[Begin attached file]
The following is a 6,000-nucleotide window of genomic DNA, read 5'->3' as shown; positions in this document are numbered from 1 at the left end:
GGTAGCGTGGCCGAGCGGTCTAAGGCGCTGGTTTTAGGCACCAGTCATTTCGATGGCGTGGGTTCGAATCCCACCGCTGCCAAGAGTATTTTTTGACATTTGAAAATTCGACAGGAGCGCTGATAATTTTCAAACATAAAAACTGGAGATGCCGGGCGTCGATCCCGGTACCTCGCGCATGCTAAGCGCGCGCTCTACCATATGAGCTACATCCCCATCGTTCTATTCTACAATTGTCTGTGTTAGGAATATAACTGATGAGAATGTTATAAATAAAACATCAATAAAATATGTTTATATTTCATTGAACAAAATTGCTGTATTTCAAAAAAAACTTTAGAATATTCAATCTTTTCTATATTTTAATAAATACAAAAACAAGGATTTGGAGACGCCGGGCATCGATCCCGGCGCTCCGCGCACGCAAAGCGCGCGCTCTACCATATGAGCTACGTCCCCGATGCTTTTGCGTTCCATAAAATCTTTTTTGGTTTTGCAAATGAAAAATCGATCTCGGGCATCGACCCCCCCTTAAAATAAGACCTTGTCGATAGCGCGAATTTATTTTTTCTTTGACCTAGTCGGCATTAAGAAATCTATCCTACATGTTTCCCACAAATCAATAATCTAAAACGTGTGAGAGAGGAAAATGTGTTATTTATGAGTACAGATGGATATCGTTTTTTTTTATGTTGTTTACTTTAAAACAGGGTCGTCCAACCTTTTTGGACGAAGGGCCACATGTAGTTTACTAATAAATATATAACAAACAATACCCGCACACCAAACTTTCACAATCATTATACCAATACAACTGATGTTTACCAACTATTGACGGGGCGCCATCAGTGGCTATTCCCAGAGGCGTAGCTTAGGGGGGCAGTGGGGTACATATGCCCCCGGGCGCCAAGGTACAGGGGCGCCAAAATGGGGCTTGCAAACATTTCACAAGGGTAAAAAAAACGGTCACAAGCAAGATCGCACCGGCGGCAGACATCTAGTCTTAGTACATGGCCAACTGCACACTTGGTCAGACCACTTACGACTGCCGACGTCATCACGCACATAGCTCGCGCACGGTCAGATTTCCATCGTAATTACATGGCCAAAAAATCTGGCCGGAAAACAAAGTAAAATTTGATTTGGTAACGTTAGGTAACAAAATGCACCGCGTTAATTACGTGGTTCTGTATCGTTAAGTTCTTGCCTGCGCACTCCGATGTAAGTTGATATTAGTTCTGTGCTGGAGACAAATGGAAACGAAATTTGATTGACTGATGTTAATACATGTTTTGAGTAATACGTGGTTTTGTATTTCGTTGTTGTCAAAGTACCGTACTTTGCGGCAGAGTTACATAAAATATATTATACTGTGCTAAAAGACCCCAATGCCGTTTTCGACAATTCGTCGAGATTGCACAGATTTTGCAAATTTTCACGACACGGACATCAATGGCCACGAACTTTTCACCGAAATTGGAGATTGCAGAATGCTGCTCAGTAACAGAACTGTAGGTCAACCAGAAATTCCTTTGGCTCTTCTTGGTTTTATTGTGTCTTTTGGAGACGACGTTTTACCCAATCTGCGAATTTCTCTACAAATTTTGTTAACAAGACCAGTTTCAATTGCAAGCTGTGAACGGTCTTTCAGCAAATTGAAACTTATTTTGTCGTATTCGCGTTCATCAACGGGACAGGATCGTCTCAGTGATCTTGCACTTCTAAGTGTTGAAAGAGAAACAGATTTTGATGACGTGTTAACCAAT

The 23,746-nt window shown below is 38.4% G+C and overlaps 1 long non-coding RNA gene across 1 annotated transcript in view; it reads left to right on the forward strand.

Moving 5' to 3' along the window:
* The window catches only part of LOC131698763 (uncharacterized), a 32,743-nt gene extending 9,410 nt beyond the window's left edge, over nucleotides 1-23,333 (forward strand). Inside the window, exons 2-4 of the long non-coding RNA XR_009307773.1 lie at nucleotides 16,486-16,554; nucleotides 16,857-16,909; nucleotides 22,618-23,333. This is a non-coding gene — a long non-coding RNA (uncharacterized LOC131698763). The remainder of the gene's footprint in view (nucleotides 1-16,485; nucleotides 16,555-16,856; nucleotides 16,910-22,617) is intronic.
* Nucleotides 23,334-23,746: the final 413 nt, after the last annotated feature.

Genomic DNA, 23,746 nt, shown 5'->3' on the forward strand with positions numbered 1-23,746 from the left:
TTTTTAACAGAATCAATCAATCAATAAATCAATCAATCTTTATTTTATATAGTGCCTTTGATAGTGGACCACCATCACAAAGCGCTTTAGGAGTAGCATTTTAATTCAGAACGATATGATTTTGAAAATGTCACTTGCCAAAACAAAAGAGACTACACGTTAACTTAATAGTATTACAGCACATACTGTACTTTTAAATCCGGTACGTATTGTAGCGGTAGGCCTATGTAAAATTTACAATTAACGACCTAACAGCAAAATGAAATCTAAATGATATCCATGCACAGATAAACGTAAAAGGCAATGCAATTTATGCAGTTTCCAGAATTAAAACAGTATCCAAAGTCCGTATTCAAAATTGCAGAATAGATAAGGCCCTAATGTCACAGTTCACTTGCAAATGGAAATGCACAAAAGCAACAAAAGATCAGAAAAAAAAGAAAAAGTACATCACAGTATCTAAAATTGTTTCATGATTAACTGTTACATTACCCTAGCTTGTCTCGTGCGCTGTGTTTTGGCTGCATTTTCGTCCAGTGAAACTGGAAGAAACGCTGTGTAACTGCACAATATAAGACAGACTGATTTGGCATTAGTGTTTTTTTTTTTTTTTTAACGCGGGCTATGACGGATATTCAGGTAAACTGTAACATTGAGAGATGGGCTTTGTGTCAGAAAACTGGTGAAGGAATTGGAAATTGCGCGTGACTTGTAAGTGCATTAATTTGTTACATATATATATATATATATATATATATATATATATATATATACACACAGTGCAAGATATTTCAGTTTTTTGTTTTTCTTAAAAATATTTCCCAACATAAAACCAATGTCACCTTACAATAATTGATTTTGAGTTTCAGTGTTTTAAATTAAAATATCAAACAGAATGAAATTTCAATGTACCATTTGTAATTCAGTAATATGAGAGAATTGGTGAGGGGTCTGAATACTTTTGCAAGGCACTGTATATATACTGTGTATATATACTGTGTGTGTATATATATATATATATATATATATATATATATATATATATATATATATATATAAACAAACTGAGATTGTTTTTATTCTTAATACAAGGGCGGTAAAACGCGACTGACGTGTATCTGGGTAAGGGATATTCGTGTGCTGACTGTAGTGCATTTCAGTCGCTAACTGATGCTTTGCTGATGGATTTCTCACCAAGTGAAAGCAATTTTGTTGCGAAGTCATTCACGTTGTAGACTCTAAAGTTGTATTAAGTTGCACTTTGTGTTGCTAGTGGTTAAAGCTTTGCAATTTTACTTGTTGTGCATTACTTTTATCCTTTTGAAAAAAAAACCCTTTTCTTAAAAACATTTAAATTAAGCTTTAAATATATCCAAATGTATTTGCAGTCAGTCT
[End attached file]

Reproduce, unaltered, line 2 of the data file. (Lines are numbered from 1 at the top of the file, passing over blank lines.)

GGTAGCGTGGCCGAGCGGTCTAAGGCGCTGGTTTTAGGCACCAGTCATTTCGATGGCGTGGGTTCGAATCCCACCGCTGCCAAGAGTATTTTTTGACATTTGAAAATTCGACAGGAGCGCTGATAATTTTCAAACATAAAAACTGGAGATGCCGGGCGTCGATCCCGGTACCTCGCGCATGCTAAGCGCGCGCTCTACCATATGAGCTACATCCCCATCGTTCTATTCTACAATTGTCTGTGTTAGGAATATAACTGATGAGAATGTTATAAATAAAACATCAATAAAATATGTTTATATTTCATTGAACAAAATTGCTGTATTTCAAAAAAAACTTTAGAATATTCAATCTTTTCTATATTTTAATAAATACAAAAACAAGGATTTGGAGACGCCGGGCATCGATCCCGGCGCTCCGCGCACGCAAAGCGCGCGCTCTACCATATGAGCTACGTCCCCGATGCTTTTGCGTTCCATAAAATCTTTTTTGGTTTTGCAAATGAAAAATCGATCTCGGGCATCGACCCCCCCTTAAAATAAGACCTTGTCGATAGCGCGAATTTATTTTTTCTTTGACCTAGTCGGCATTAAGAAATCTATCCTACATGTTTCCCACAAATCAATAATCTAAAACGTGTGAGAGAGGAAAATGTGTTATTTATGAGTACAGATGGATATCGTTTTTTTTTATGTTGTTTACTTTAAAACAGGGTCGTCCAACCTTTTTGGACGAAGGGCCACATGTAGTTTACTAATAAATATATAACAAACAATACCCGCACACCAAACTTTCACAATCATTATACCAATACAACTGATGTTTACCAACTATTGACGGGGCGCCATCAGTGGCTATTCCCAGAGGCGTAGCTTAGGGGGGCAGTGGGGTACATATGCCCCCGGGCGCCAAGGTACAGGGGCGCCAAAATGGGGCTTGCAAACATTTCACAAGGGTAAAAAAAACGGTCACAAGCAAGATCGCACCGGCGGCAGACATCTAGTCTTAGTACATGGCCAACTGCACACTTGGTCAGACCACTTACGACTGCCGACGTCATCACGCACATAGCTCGCGCACGGTCAGATTTCCATCGTAATTACATGGCCAAAAAATCTGGCCGGAAAACAAAGTAAAATTTGATTTGGTAACGTTAGGTAACAAAATGCACCGCGTTAATTACGTGGTTCTGTATCGTTAAGTTCTTGCCTGCGCACTCCGATGTAAGTTGATATTAGTTCTGTGCTGGAGACAAATGGAAACGAAATTTGATTGACTGATGTTAATACATGTTTTGAGTAATACGTGGTTTTGTATTTCGTTGTTGTCAAAGTACCGTACTTTGCGGCAGAGTTACATAAAATATATTATACTGTGCTAAAAGACCCCAATGCCGTTTTCGACAATTCGTCGAGATTGCACAGATTTTGCAAATTTTCACGACACGGACATCAATGGCCACGAACTTTTCACCGAAATTGGAGATTGCAGAATGCTGCTCAGTAACAGAACTGTAGGTCAACCAGAAATTCCTTTGGCTCTTCTTGGTTTTATTGTGTCTTTTGGAGACGACGTTTTACCCAATCTGCGAATTTCTCTACAAATTTTGTTAACAAGACCAGTTTCAATTGCAAGCTGTGAACGGTCTTTCAGCAAATTGAAACTTATTTTGTCGTATTCGCGTTCATCAACGGGACAGGATCGTCTCAGTGATCTTGCACTTCTAAGTGTTGAAAGAGAAACAGATTTTGATGACGTGTTAACCAAT